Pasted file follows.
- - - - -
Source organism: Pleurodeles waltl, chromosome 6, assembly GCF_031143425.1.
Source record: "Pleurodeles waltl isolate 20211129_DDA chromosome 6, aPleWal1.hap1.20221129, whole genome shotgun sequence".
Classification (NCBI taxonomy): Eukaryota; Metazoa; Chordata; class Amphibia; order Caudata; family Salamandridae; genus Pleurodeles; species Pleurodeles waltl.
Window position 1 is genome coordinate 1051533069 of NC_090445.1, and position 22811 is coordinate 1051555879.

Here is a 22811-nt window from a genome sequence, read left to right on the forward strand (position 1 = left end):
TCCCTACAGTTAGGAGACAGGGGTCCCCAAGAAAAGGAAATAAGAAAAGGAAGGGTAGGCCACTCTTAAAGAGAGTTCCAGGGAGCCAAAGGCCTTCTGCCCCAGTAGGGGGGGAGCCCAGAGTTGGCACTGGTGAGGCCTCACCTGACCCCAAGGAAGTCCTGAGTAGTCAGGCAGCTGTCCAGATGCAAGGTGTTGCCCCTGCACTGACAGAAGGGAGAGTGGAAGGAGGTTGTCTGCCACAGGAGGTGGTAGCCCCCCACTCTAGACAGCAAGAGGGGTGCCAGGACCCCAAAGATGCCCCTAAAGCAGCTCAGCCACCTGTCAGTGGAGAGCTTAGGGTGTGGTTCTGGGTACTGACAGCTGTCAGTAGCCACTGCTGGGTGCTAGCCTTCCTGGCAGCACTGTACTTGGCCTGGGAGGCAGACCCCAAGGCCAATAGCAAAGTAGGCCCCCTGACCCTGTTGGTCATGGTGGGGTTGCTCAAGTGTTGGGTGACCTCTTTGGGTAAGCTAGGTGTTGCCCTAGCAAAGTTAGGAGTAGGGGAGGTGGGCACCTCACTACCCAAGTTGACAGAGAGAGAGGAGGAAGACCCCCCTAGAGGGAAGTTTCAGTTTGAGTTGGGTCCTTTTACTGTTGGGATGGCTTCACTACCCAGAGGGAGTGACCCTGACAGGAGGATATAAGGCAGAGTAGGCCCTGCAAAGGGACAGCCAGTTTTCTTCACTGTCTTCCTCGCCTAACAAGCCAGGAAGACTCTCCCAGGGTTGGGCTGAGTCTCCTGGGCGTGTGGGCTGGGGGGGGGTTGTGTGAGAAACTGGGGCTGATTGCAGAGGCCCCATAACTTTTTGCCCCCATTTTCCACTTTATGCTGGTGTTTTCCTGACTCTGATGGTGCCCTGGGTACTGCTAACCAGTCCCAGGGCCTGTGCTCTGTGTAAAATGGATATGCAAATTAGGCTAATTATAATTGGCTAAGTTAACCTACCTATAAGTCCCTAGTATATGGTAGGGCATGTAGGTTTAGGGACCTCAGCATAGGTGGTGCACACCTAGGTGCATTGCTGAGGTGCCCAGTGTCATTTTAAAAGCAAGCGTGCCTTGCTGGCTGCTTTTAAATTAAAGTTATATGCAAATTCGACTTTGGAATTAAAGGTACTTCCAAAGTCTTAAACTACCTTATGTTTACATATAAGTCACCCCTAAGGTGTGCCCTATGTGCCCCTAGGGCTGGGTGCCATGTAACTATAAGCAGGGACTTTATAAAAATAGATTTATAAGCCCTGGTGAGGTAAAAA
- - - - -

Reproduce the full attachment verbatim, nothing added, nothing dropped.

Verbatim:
Source organism: Pleurodeles waltl, chromosome 6, assembly GCF_031143425.1.
Source record: "Pleurodeles waltl isolate 20211129_DDA chromosome 6, aPleWal1.hap1.20221129, whole genome shotgun sequence".
Classification (NCBI taxonomy): Eukaryota; Metazoa; Chordata; class Amphibia; order Caudata; family Salamandridae; genus Pleurodeles; species Pleurodeles waltl.
Window position 1 is genome coordinate 1051533069 of NC_090445.1, and position 22811 is coordinate 1051555879.

Here is a 22811-nt window from a genome sequence, read left to right on the forward strand (position 1 = left end):
TCCCTACAGTTAGGAGACAGGGGTCCCCAAGAAAAGGAAATAAGAAAAGGAAGGGTAGGCCACTCTTAAAGAGAGTTCCAGGGAGCCAAAGGCCTTCTGCCCCAGTAGGGGGGGAGCCCAGAGTTGGCACTGGTGAGGCCTCACCTGACCCCAAGGAAGTCCTGAGTAGTCAGGCAGCTGTCCAGATGCAAGGTGTTGCCCCTGCACTGACAGAAGGGAGAGTGGAAGGAGGTTGTCTGCCACAGGAGGTGGTAGCCCCCCACTCTAGACAGCAAGAGGGGTGCCAGGACCCCAAAGATGCCCCTAAAGCAGCTCAGCCACCTGTCAGTGGAGAGCTTAGGGTGTGGTTCTGGGTACTGACAGCTGTCAGTAGCCACTGCTGGGTGCTAGCCTTCCTGGCAGCACTGTACTTGGCCTGGGAGGCAGACCCCAAGGCCAATAGCAAAGTAGGCCCCCTGACCCTGTTGGTCATGGTGGGGTTGCTCAAGTGTTGGGTGACCTCTTTGGGTAAGCTAGGTGTTGCCCTAGCAAAGTTAGGAGTAGGGGAGGTGGGCACCTCACTACCCAAGTTGACAGAGAGAGAGGAGGAAGACCCCCCTAGAGGGAAGTTTCAGTTTGAGTTGGGTCCTTTTACTGTTGGGATGGCTTCACTACCCAGAGGGAGTGACCCTGACAGGAGGATATAAGGCAGAGTAGGCCCTGCAAAGGGACAGCCAGTTTTCTTCACTGTCTTCCTCGCCTAACAAGCCAGGAAGACTCTCCCAGGGTTGGGCTGAGTCTCCTGGGCGTGTGGGCTGGGGGGGGGTTGTGTGAGAAACTGGGGCTGATTGCAGAGGCCCCATAACTTTTTGCCCCCATTTTCCACTTTATGCTGGTGTTTTCCTGACTCTGATGGTGCCCTGGGTACTGCTAACCAGTCCCAGGGCCTGTGCTCTGTGTAAAATGGATATGCAAATTAGGCTAATTATAATTGGCTAAGTTAACCTACCTATAAGTCCCTAGTATATGGTAGGGCATGTAGGTTTAGGGACCTCAGCATAGGTGGTGCACACCTAGGTGCATTGCTGAGGTGCCCAGTGTCATTTTAAAAGCAAGCGTGCCTTGCTGGCTGCTTTTAAATTAAAGTTATATGCAAATTCGACTTTGGAATTAAAGGTACTTCCAAAGTCTTAAACTACCTTATGTTTACATATAAGTCACCCCTAAGGTGTGCCCTATGTGCCCCTAGGGCTGGGTGCCATGTAACTATAAGCAGGGACTTTATAAAAATAGATTTATAAGCCCTGGTGAGGTAAAAA